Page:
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Nigerian Vice President Yemi Osinbajo has denied ever calling for the devaluation of the naira due to the artificial low exchange rate.
Osinbajo explained that he only called for measures that would increase the supply of foreign exchange in the market rather than simply managing demand, which opens up irresistible opportunities for arbitrage and corruption.
He pointed out that the current Naira exchange rate benefits only those who are able to obtain the dollar at ₦410.
In a statement by his spokesman, Laolu Akande, the Vice President said those who buy the dollar at ₦410 turns around at sell at ₦570.
He stressed that his argument was aimed at setting up measures to stop the huge arbitrage of over N160 per dollar.
The Vice President also gave insights on how to improve the value of naira against the dollar.
The statement which was obtained by Africa Today News, New York reads: ‘Our attention has been drawn to statements and reports in the media mis-characterising as a call for devaluation, the view of Vice President Yemi Osinbajo, SAN that the Naira exchange rate was being kept artificially low.
‘Prof. Osinbajo is not calling for the devaluation of the Naira. He has at all times argued against a willy-nilly devaluation of the Naira.
‘For context, the Vice President’s point was that currently the Naira exchange rate benefits only those who are able to obtain the dollar at ₦410, some of who simply turn round and sell to the parallel market at ₦570. It is stopping this huge arbitrage of over ₦160 per dollar that the Vice President was talking about. Such a massive difference discourages doing proper business, when selling the dollar can bring in 40% profit!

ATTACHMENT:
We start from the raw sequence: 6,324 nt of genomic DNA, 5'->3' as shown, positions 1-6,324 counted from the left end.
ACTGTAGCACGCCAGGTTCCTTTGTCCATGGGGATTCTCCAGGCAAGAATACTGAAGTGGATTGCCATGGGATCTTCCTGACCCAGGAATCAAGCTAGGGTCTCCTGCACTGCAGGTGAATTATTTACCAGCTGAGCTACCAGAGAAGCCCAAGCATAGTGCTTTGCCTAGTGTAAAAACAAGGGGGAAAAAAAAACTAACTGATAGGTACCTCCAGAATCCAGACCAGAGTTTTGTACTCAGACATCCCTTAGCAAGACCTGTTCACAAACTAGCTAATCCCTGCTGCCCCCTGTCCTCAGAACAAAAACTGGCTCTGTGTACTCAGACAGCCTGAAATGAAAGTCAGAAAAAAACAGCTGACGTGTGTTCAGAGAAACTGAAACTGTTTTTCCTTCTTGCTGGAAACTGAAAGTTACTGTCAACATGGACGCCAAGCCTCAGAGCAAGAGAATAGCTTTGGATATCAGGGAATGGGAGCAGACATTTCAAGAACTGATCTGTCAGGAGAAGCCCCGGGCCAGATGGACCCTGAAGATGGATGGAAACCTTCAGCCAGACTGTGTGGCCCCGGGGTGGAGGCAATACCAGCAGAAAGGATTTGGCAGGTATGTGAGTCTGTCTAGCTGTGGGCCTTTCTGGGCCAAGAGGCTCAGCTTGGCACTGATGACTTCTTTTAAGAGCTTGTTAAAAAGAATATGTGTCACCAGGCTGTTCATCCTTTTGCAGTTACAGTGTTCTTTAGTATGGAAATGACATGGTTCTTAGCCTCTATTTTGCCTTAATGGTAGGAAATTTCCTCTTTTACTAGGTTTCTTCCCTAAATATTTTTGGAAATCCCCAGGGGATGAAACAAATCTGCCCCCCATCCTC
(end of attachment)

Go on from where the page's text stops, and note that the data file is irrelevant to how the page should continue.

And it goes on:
‘This was why the Vice President called for measures that would increase the supply of foreign exchange in the market rather than simply managing demand, which opens up irresistible opportunities for arbitrage and corruption.
‘It is a well known fact that foreign investors and exporters have been complaining that they could not bring foreign exchange in at ₦410 and then have to purchase foreign exchange in the parallel market at ₦570 to meet their various needs on account of unavailability of foreign exchange. Only a more market reflective exchange rate would ameliorate this. With an increase in the supply of dollars the rates will drop and the value of the Naira will improve.’
The Vice President also revealed the major issues confronting the Nigerian economy.
He noted how improving the supply of foreign exchange is the major challenge facing the country’s economy.
Osinbajo explained that allowing the window of import and export would help improve the value of naira.
AFRICA TODAY NEWS, NEW YORK